Director Wong Kar-Wai (left) and Tony Leung (right) attending the Premiere of The Grandmaster (2013).

In the Marvel movie, Shang-Chi and the Legend of the Ten Rings, Leung plays a villainous father (Wenwu) to the titular hero. However, there was a conflict that happened prior to accepting the screen role. Originally, he turned down the part of a failed father in the past as it bore resemblance to his own childhood[9]. Leung revealed that playing the role of a failed father would reminisce the traumatic experience of how his father treated him. He emphasized that he would only accept the role if Destin Daniel-Cretton (the director) rewrites Wenwu’s character background. In another interview, Leung revealed his childhood made him distance himself from people and he had learned to find something that he really enjoyed doing whilst he was alone. Therefore, Tony Leung strikes a boundary of selecting and accepting certain screen roles that would not remind him of his traumatic past.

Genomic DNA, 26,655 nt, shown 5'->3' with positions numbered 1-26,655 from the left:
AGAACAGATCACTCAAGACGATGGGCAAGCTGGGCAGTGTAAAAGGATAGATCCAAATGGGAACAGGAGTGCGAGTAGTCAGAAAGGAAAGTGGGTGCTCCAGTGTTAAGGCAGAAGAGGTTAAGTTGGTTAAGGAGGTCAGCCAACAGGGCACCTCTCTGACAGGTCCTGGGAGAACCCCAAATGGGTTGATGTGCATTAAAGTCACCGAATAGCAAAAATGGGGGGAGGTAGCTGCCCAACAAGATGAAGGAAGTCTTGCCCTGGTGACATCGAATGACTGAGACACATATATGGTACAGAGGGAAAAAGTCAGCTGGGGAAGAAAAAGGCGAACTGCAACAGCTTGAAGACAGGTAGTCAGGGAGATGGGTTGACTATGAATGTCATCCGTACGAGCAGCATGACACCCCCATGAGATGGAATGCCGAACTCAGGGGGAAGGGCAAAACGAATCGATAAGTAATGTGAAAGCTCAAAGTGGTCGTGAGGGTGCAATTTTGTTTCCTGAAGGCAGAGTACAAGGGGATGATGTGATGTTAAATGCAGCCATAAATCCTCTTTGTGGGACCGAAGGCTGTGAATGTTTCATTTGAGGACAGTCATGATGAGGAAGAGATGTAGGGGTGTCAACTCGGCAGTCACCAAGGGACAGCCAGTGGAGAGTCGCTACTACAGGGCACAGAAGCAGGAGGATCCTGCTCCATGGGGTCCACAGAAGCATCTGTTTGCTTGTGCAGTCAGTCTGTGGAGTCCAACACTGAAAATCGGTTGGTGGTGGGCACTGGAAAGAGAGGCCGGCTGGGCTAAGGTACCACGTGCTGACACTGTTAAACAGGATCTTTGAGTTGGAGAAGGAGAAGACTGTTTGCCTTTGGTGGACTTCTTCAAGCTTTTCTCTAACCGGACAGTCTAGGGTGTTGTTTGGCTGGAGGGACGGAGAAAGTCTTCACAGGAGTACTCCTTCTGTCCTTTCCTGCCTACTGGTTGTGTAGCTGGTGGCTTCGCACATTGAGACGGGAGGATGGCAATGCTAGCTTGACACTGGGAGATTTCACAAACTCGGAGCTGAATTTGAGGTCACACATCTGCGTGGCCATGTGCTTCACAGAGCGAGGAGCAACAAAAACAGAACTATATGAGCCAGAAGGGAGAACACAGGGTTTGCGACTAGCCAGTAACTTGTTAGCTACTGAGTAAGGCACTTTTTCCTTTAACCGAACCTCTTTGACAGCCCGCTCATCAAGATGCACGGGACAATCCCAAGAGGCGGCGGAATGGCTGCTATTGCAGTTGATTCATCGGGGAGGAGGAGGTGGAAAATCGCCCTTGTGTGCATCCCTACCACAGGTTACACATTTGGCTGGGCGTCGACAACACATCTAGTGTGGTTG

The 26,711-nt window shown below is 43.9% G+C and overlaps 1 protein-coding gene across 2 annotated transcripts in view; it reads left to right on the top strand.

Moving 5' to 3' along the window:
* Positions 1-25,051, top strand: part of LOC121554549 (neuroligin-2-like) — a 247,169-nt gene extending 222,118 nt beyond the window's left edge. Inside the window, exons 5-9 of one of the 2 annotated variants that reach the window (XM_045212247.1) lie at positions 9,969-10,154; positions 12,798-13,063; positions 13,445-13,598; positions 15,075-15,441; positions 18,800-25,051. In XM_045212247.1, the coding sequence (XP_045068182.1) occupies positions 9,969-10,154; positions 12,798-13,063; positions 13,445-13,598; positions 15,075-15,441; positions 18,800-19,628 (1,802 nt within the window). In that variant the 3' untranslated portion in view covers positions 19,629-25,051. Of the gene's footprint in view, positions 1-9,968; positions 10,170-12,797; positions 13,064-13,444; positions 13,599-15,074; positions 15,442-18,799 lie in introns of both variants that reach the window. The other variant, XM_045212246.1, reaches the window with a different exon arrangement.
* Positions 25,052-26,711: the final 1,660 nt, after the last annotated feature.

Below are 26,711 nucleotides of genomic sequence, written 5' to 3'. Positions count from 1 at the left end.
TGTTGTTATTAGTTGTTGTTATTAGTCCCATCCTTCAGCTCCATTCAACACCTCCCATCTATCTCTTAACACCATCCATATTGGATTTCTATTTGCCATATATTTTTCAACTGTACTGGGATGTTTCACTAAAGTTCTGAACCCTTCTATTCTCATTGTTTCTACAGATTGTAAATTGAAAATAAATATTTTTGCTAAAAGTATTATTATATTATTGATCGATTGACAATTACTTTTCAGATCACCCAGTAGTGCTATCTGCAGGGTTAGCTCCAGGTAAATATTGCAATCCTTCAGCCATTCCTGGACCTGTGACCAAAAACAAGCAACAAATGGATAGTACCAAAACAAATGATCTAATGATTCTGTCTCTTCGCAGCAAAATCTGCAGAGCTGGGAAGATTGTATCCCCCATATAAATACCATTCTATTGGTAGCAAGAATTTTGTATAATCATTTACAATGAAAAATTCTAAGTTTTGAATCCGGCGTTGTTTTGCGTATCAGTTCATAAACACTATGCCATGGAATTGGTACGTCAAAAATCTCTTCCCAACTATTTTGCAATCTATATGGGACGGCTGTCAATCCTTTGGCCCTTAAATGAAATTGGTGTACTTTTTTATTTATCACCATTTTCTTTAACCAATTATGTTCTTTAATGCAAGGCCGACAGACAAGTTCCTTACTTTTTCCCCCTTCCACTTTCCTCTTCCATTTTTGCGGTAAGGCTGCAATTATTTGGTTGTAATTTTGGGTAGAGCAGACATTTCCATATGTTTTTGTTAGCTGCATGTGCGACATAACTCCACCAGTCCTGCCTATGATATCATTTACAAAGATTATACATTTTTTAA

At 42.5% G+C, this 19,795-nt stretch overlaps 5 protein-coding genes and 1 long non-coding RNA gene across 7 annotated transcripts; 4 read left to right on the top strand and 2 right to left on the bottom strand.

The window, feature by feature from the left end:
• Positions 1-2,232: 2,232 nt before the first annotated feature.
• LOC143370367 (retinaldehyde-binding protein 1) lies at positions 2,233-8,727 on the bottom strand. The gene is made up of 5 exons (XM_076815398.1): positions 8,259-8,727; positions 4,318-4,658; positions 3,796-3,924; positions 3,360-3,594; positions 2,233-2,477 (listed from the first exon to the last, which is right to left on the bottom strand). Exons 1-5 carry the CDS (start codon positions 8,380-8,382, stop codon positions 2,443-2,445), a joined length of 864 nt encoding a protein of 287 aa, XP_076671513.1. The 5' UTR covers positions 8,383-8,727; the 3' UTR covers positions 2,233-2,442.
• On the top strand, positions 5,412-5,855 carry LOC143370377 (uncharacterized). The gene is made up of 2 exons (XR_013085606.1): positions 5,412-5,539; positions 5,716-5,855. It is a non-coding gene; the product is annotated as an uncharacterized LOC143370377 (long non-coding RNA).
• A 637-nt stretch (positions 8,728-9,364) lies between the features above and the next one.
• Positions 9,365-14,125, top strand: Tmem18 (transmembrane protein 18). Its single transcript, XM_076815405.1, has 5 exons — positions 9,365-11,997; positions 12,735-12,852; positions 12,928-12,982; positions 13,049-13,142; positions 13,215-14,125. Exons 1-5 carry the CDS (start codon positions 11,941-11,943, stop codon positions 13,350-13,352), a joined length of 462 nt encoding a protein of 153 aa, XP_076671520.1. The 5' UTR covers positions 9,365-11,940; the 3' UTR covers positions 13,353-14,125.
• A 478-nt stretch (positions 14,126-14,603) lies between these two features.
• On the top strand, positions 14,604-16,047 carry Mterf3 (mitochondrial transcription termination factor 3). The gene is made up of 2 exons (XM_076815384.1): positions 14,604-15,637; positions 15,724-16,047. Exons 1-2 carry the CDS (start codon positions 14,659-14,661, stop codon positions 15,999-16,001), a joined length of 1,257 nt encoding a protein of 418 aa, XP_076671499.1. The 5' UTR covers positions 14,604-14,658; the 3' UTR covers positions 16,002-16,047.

Substantive analysis of the celebrity's profession

A Critical Analysis of Infernal Affairs I (2002)

Infernal Affairs I (2002)[10] is one of Tony Leung's representative works, and the film has also been a great success in Hong Kong cinema. Infernal Affairs I (2002) is a classic police and gangster film that mainly talks about a story between two characters: Yan (acted by Tony Leung), an undercover cop, who secretly crept into the Triad to tip the cops off, and Ming, a Triad member, was asked to become a lurking mole in the police office.[10]